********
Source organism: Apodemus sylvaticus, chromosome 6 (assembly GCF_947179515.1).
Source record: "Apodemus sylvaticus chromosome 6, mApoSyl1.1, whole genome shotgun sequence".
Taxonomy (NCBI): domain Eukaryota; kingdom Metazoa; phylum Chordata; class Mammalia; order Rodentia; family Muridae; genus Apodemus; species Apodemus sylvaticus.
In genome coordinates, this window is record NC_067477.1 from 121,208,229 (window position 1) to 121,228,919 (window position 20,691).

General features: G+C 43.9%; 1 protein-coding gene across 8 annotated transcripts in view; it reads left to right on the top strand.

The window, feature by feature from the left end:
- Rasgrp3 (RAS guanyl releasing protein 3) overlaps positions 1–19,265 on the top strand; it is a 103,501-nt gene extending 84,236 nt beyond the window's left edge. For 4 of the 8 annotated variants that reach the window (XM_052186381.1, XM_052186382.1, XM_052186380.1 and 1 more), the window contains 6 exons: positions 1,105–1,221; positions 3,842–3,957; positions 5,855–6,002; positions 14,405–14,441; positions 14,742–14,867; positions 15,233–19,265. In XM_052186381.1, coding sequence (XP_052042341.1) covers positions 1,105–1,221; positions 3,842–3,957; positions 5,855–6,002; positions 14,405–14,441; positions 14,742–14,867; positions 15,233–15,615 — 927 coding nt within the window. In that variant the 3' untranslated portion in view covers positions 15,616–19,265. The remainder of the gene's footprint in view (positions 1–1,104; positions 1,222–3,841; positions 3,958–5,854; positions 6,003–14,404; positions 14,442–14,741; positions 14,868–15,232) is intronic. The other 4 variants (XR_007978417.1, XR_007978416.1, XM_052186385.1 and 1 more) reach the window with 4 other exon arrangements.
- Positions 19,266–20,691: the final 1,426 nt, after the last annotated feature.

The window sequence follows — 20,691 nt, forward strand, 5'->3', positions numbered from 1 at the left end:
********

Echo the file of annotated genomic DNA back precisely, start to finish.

Source organism: Apodemus sylvaticus, chromosome 6 (assembly GCF_947179515.1).
Source record: "Apodemus sylvaticus chromosome 6, mApoSyl1.1, whole genome shotgun sequence".
Taxonomy (NCBI): domain Eukaryota; kingdom Metazoa; phylum Chordata; class Mammalia; order Rodentia; family Muridae; genus Apodemus; species Apodemus sylvaticus.
In genome coordinates, this window is record NC_067477.1 from 121,208,229 (window position 1) to 121,228,919 (window position 20,691).

General features: G+C 43.9%; 1 protein-coding gene across 8 annotated transcripts in view; it reads left to right on the top strand.

The window, feature by feature from the left end:
- Rasgrp3 (RAS guanyl releasing protein 3) overlaps positions 1–19,265 on the top strand; it is a 103,501-nt gene extending 84,236 nt beyond the window's left edge. For 4 of the 8 annotated variants that reach the window (XM_052186381.1, XM_052186382.1, XM_052186380.1 and 1 more), the window contains 6 exons: positions 1,105–1,221; positions 3,842–3,957; positions 5,855–6,002; positions 14,405–14,441; positions 14,742–14,867; positions 15,233–19,265. In XM_052186381.1, coding sequence (XP_052042341.1) covers positions 1,105–1,221; positions 3,842–3,957; positions 5,855–6,002; positions 14,405–14,441; positions 14,742–14,867; positions 15,233–15,615 — 927 coding nt within the window. In that variant the 3' untranslated portion in view covers positions 15,616–19,265. The remainder of the gene's footprint in view (positions 1–1,104; positions 1,222–3,841; positions 3,958–5,854; positions 6,003–14,404; positions 14,442–14,741; positions 14,868–15,232) is intronic. The other 4 variants (XR_007978417.1, XR_007978416.1, XM_052186385.1 and 1 more) reach the window with 4 other exon arrangements.
- Positions 19,266–20,691: the final 1,426 nt, after the last annotated feature.

The window sequence follows — 20,691 nt, forward strand, 5'->3', positions numbered from 1 at the left end: